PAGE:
The Name Game, Jewish Institutional-Style

alphabet-acronym-e1371108421883by Julie Wiener

When the Jewish Education Service of North America (JESNA) announced last week that it would end operations next month, the news signified the end of an era not just for the Jewish ed infrastructure, but for the great American Jewish acronymized organizational name.

Pronounced phonetically (“JEZna”), rather than with each letter articulated individually, the 30-year-old JESNA, like the more-than-60-year-old AIPAC followed in the tradition of abbreviated nomenclature used for sages like Rambam (RAbbi Moshe Ben Maimon) and Rashi (RAbbi SHlomo Itzhaki).

Just as names for children go in and out of fashion (from Jennifer to Sophie, Kevin to Aiden), Jewish institutional names also seem to follow certain trends.

Once referred to as an “alphabet soup,” in the past decade American Jewish institutional monikers have been shifting from the acronym and initial-heavy (think UJA, NCSY, JDC, ADL, AJC) into new realms. Indeed, just days before JESNA’s news, the Jewish Communal Service Association (JCSA) said it would become The JPro Network.

Some trends we’ve noticed:

  • Acronyms, including those in which English initials spell out something in Hebrew. Think CLAL (Center for Jewish Learning and Leadership) which means “community,” and LOMED (Learner Outcomes and Measurement for Effective Educational Design), which means “learn.” Message (for the non-Hebrew ones): We are complicated and do a lot of things. Message (for the Hebrew ones): Isn’t this cool that we sort-of spelled something in Hebrew? Status: Out.
  • “Agency,” “bureau,” “council,” “congress,” “committee,” “board” and anything else that evokes bureaucracy and government. Message: establishment; Status: Out.
  • “Project”: The Board of Jewish Education of Greater New York (BJENY) a few years ago dropped its alphabet soup old-school name to re-brand itself The Jewish Education Project. Other new-ish “projects”: The David Project, The Jewish Journey Project and The Jewish Community Project. Message: Nimble, possibly temporary, focused, active. Status: In, but has reached saturation point.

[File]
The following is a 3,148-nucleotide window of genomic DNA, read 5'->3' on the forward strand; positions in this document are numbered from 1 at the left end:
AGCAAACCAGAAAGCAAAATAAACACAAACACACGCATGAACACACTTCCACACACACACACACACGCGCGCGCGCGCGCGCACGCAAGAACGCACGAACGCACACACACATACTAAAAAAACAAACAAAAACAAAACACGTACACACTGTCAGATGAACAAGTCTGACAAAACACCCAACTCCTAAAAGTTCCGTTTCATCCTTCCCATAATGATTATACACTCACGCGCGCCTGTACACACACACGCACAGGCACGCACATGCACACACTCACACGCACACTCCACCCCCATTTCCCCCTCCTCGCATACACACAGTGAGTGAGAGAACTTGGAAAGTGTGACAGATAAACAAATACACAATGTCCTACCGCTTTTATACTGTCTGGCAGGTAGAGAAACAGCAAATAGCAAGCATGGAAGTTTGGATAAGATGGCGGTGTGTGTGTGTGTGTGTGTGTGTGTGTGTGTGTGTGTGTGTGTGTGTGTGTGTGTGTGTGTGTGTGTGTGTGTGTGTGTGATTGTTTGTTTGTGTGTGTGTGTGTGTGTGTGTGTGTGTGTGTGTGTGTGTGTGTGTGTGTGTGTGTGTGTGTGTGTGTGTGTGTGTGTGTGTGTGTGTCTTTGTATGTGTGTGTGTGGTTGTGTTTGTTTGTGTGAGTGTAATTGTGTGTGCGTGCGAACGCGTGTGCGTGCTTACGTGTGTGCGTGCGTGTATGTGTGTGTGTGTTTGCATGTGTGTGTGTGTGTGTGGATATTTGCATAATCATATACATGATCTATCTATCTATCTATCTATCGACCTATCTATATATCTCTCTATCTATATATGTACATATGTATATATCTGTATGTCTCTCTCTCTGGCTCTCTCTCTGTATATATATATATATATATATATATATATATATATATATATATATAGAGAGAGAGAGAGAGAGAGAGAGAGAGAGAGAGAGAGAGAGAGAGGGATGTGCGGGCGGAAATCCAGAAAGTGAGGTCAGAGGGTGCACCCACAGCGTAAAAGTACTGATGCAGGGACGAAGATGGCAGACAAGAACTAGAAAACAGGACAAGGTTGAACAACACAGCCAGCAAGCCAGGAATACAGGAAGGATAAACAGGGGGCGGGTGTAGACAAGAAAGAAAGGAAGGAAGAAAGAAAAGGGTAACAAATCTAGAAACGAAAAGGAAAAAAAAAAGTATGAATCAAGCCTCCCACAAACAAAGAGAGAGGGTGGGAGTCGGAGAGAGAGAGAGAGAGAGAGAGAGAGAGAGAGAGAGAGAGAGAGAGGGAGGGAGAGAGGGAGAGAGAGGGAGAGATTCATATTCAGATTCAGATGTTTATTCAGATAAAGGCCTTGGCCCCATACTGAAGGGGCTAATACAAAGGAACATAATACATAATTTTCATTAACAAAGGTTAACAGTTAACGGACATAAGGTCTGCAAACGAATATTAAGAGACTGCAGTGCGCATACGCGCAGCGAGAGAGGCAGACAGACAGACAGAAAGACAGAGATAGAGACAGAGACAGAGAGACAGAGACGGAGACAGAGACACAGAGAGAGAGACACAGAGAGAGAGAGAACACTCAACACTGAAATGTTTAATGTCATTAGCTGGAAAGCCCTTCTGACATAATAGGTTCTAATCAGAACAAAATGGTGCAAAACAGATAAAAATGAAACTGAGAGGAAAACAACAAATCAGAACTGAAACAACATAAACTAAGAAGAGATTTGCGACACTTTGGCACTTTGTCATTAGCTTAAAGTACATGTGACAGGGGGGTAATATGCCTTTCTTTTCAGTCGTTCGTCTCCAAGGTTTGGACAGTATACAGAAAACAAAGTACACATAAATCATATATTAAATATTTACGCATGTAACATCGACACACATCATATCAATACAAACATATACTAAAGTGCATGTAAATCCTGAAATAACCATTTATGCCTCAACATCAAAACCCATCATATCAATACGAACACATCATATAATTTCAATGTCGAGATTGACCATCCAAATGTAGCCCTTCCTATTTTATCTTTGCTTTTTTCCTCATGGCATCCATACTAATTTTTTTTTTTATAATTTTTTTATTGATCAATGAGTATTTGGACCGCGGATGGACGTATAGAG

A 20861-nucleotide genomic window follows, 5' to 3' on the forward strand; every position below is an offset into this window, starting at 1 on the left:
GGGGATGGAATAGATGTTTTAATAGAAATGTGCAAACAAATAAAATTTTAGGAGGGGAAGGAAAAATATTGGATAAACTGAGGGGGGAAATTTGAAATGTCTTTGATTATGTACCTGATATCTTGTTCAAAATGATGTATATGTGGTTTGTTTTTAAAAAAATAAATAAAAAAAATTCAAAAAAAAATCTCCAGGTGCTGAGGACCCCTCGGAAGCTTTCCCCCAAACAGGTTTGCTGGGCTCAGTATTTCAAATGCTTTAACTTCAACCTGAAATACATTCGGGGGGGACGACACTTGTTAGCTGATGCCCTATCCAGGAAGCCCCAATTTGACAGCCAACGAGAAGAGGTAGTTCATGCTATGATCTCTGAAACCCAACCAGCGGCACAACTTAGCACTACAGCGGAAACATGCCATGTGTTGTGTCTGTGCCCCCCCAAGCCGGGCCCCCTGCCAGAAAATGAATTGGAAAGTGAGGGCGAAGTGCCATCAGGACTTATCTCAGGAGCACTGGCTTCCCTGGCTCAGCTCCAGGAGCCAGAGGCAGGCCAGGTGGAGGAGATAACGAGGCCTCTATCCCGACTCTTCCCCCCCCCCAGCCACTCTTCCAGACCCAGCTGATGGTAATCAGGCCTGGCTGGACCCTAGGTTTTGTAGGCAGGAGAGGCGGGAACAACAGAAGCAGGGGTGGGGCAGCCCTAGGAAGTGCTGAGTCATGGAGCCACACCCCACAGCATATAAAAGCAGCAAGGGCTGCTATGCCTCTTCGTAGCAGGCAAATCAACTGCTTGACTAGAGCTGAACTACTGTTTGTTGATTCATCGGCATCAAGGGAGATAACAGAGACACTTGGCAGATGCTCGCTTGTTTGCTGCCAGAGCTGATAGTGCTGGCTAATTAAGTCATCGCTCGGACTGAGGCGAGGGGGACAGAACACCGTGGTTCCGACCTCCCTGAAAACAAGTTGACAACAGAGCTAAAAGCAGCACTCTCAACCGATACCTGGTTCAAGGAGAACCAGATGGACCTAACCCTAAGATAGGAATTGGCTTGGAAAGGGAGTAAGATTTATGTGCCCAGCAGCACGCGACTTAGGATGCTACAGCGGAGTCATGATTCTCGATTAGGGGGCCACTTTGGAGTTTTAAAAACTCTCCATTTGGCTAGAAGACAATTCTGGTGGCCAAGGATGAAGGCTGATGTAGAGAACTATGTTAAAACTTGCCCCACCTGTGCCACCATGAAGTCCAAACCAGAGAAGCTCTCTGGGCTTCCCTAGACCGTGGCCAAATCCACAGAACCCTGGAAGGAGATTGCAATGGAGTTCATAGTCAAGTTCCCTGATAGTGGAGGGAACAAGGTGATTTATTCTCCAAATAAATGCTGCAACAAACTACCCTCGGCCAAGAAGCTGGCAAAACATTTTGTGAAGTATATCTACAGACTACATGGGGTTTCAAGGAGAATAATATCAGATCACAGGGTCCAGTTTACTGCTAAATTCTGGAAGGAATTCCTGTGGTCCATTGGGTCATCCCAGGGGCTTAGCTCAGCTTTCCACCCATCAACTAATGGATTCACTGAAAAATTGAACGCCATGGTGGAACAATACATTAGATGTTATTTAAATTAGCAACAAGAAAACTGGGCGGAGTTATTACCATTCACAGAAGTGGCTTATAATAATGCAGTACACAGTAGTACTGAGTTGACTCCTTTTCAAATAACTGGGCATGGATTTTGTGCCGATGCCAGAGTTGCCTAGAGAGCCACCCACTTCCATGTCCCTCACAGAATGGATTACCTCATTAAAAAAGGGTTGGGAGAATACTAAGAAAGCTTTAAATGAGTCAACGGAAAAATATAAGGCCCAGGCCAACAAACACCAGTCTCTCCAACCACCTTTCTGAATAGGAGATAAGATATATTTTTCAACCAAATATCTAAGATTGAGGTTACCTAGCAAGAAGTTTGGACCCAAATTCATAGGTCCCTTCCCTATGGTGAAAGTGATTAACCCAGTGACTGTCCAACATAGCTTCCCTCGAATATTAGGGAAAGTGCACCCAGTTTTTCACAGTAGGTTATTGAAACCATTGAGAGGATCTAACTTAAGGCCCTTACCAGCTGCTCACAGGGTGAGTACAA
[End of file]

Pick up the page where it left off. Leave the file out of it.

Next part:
• “Lab”: Last week Behrman House and Israel’s Center for Educational Technology announced they were launching an ed-tech incubator called JLearningLabs. Meanwhile, the latest hotspot forum for Jewish educators is called JedLab. Which is not to be confused with Jewish Education Lab, a consulting firm. Message: Experimental, innovative, quasi-scientific and high-tech. Status: Up and coming.
  • The inspirational transliterated Hebrew word that is not an acronym, such as Hazon (vision), Bikkurim (first fruits), Adamah (land), Keshet (rainbow), Be’chol Lashon (in every voice), Matan (gift), Natan (also gift). Message: Authentic, in touch with our Hebrew roots. Status: Holding strong.
  • Capital J, followed by something else: JDub (which lost its funding), JVibe (also no more), JData, J Weekly (the newspaper formerly known as The Jewish Bulletin of Northern California). Message: “Jewish” is too long and has too much baggage. We’re hip and in the know. Status: We thought this was on its way out, but maybe JPro Network will revive it, especially since it uses…
  • Network: Schechter Day School Network, Jewish Funders Network, and a generally trendy term in Jewish communal parlance, where there’s been much talk about “network weaving.” Message: We collaborate and share, we know how to use all those Web 2.0 tools. Status: Popular, but not up there with “lab” or “project.”

courtesy The Jewish Week

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Comments

  1. Saul Cohen says:

    Some of us are aware that, for a VERY short time, before becoming JESNA, this organization considered calling itself the Jewish Educational Society of the United States. Cooler heads prevailed …..

  2. What gets me is when an organization’s name requires a subtitle, because the name itself doesn’t give a clue about what the name means — Hillel: The Foundation for Jewish Campus Life.

  3. Hi Julie-want to talk?
    http://livinglomed.blogspot.com/

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